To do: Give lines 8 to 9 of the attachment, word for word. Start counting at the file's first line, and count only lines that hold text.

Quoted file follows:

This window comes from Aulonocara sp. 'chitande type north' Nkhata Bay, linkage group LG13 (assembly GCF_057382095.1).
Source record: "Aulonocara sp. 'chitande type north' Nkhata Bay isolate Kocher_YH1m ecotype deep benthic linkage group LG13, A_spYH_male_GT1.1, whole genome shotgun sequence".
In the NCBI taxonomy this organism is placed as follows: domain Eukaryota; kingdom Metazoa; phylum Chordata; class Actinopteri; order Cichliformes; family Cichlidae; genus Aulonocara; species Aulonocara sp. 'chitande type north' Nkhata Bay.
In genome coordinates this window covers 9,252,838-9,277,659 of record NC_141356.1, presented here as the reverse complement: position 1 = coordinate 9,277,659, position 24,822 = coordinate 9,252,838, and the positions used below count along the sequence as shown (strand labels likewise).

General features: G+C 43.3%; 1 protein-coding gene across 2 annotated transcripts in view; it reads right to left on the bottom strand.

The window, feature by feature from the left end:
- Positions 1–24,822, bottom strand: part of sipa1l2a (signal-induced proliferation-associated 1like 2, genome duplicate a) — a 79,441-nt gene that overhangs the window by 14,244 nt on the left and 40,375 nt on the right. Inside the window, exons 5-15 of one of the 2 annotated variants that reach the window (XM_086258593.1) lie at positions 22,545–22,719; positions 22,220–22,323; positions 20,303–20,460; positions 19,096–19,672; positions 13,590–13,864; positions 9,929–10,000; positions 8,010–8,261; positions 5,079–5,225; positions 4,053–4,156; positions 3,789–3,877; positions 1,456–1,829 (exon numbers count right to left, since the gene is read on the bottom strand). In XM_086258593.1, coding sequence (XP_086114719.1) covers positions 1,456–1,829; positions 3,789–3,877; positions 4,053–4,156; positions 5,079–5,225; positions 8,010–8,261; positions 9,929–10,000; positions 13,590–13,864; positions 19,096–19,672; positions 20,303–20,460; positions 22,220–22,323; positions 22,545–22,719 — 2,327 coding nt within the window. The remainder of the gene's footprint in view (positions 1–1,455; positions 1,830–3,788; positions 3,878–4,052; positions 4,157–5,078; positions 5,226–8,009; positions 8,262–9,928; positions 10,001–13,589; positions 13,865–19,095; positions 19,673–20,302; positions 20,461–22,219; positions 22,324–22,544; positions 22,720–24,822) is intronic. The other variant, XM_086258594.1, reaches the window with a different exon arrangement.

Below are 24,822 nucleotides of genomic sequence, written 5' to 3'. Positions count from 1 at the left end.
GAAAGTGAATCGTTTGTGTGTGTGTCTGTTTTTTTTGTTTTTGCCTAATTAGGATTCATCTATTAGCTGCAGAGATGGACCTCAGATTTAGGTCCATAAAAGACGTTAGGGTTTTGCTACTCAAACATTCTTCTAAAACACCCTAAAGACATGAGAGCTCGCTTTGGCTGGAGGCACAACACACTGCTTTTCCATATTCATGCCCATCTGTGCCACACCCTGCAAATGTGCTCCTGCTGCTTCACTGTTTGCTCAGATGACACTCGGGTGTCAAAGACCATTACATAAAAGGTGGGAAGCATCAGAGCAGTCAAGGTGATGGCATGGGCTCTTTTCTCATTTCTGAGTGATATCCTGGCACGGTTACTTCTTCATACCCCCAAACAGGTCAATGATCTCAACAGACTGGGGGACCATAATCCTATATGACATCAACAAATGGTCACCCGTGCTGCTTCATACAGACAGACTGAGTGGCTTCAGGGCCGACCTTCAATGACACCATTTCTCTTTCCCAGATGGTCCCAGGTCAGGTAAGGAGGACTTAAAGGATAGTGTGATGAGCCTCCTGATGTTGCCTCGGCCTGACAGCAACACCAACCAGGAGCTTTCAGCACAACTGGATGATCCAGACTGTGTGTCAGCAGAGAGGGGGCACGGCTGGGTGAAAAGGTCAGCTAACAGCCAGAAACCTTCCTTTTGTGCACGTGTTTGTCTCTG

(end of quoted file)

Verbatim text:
Below are 24,822 nucleotides of genomic sequence, written 5' to 3'. Positions count from 1 at the left end.
GAAAGTGAATCGTTTGTGTGTGTGTCTGTTTTTTTTGTTTTTGCCTAATTAGGATTCATCTATTAGCTGCAGAGATGGACCTCAGATTTAGGTCCATAAAAGACGTTAGGGTTTTGCTACTCAAACATTCTTCTAAAACACCCTAAAGACATGAGAGCTCGCTTTGGCTGGAGGCACAACACACTGCTTTTCCATATTCATGCCCATCTGTGCCACACCCTGCAAATGTGCTCCTGCTGCTTCACTGTTTGCTCAGATGACACTCGGGTGTCAAAGACCATTACATAAAAGGTGGGAAGCATCAGAGCAGTCAAGGTGATGGCATGGGCTCTTTTCTCATTTCTGAGTGATATCCTGGCACGGTTACTTCTTCATACCCCCAAACAGGTCAATGATCTCAACAGACTGGGGGACCATAATCCTATATGACATCAACAAATGGTCACCCGTGCTGCTTCATACAGACAGACTGAGTGGCTTCAGGGCCGACCTTCAATGACACCATTTCTCTTTCCCAGATGGTCCCAGGTCAGGTAAGGAGGACTTAAAGGATAGTGTGATGAGCCTCCTGATGTTGCCTCGGCCTGACAGCAACACCAACCAGGAGCTTTCAGCACAACTGGATGATCCAGACTGTGTGTCAGCAGAGAGGGGGCACGGCTGGGTGAAAAGGTCAGCTAACAGCCAGAAACCTTCCTTTTGTGCACGTGTTTGTCTCTG